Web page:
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51. The Journal of Philosophy, Science & Law: Volume > 3 > Issue: 9
Daniel Torres Inter Arma Silent Leges: An Examination of the Legal Rights of American Citizens Detained as Enemy Combatants in the War on Terror
52. The Journal of Philosophy, Science & Law: Volume > 3 > Issue: 9
William M. Shields Truth in Legal Practice
53. The Journal of Philosophy, Science & Law: Volume > 4 > Issue: 1
Peter Lepping, Tilman Steinert, Ralf-Peter Gebhardt A comparison of ethical attitudes of English and German health professionals and lay people towards involuntary admission: Implications for the new Mental Health Act (England & Wales)
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Objectives: To identify ethical attitudes about involuntary admission (known in Great Britain as formal admission) in mental health professionals and lay-people in England and Germany, especially looking at possible differences between Mental Health Professionals who are directly involved in the involuntary admission process and those who are not.Method: Three scenarios of potentially certifiable patients (known in Great Britain as sectionable patients) were presented to identify attitudes. A questionnaire asked about attitudes towards involuntary admission as well as treatment. A questionnaire analysis was then performed.Results: There were similar attitudes towards involuntary admission between laypeople and mental health professionals involved in the involuntary admission process with the exception of professionals not actively involved in the involuntary admission process. Neither personal or professional experience with mental illness nor the different legal frameworks between Germany and England influenced attitudes much. Support for involuntary admission broadly increased with age.Conclusions: Psychiatrists and other mental health workers are in tune with society with regards to attitudes to involuntary admission. People involved with mentally ill patients but not in the involuntary admission process have negative attitudes towards involuntary admission. This may influence Mental Health Tribunals suggested in the new draft Mental Health Bill (2002) for England and Wales, because these Tribunals will potentially lack any involvement of professionals involved in the involuntary admission process.
54. The Journal of Philosophy, Science & Law: Volume > 4 > Issue: 2
Christine Coussens The Intersections of Trade and Environmental Health: Discussion of the Roundtable on Environmental Health Sciences, Research, and Medicine
55. The Journal of Philosophy, Science & Law: Volume > 4 > Issue: 2
Robert N. Proctor Tobacco and Health
56. The Journal of Philosophy, Science & Law: Volume > 4 > Issue: 3
Yvette Pearson Playing Politics with Bioethics: Now That’s Repugnant
57. The Journal of Philosophy, Science & Law: Volume > 4 > Issue: 3
Amanda Sarata, Fay Shamanski, Suzanne Goodwin, Sarah Carr The Secretary’s Advisory Committee on Genetics, Health, and Society: Summary of the October 22-23, 2003 Meeting
58. The Journal of Philosophy, Science & Law: Volume > 4 > Issue: 4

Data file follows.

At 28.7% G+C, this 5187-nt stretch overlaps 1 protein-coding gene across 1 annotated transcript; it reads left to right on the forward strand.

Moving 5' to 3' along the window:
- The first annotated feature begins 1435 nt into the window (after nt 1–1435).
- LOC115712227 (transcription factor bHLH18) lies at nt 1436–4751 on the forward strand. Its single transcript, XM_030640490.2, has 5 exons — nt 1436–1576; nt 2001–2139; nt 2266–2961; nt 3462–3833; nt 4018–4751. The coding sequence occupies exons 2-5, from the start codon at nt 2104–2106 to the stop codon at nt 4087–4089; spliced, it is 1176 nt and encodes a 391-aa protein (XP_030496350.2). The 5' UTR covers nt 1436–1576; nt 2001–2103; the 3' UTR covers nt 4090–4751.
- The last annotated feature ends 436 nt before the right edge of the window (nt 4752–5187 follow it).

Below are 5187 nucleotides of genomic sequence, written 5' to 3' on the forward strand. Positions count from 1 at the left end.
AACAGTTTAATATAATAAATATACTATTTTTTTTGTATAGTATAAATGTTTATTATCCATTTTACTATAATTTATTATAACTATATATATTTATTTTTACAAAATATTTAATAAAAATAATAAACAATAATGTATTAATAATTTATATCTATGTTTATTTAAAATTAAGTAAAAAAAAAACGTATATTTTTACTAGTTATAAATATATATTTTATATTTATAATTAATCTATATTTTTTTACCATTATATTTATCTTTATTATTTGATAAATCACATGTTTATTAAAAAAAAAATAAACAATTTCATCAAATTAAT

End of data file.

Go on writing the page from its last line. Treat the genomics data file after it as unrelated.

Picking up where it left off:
Darrin W. Belousek Scientific Consensus and Public Policy: The Case of Pfiesteria
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This paper examines normative and political aspects of the peer review, scientific consensus and public policy processes related to harmful algal blooms of Pfiesteria in estuarine waters of North Carolina and Maryland in the 1990s. After laying out a brief science and policy case history, the tension between the scientific consensus and public policy processes in this case is analyzed in terms of conflicts between scientific norms, public values and political expediency. The relationship between scientific consensus and public policy in general is then questioned in light of this case.
59. The Journal of Philosophy, Science & Law: Volume > 4 > Issue: 4
Chantal Gill’ard Law and Morality in Assisted Reproductive Technology Case study on the Leeds Teaching Hospitals NHS Trust v Mr & Mrs A & Others
60. The Journal of Philosophy, Science & Law: Volume > 4 > Issue: 5
Richard M. Lebovitz Gene patents: “What God hath wrought!”
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Although the U.S. Patent and Trademark Office (“PTO”) has granted patents on genes for over 20 years, the prudence of gene patenting continues to stir controversy. Some have questioned the ethics of monopolizing a resource that is so fundamental and basic to all living organisms. It has also been argued that patents unfairly restrict the use of genes, impeding both basic and commercial research. For the biotechnology industry, however, gene patents are the currency it uses to protect its investment in research and development, and eventually, the products it brings to market. This paper examines the eligibility of genes for patenting, and considers whether the policy reasons that have led courts to decide that certain categories of subject matter are unpatentable, apply to the realm of genes. Even if this were the case, this does not mean that biotech companies have no way of protecting their inventions. Methods and processes of using the genes do not invoke the same policy considerations, and may provide a more appropriate way of rewarding industry for the narrow discovery of a gene’s specific use.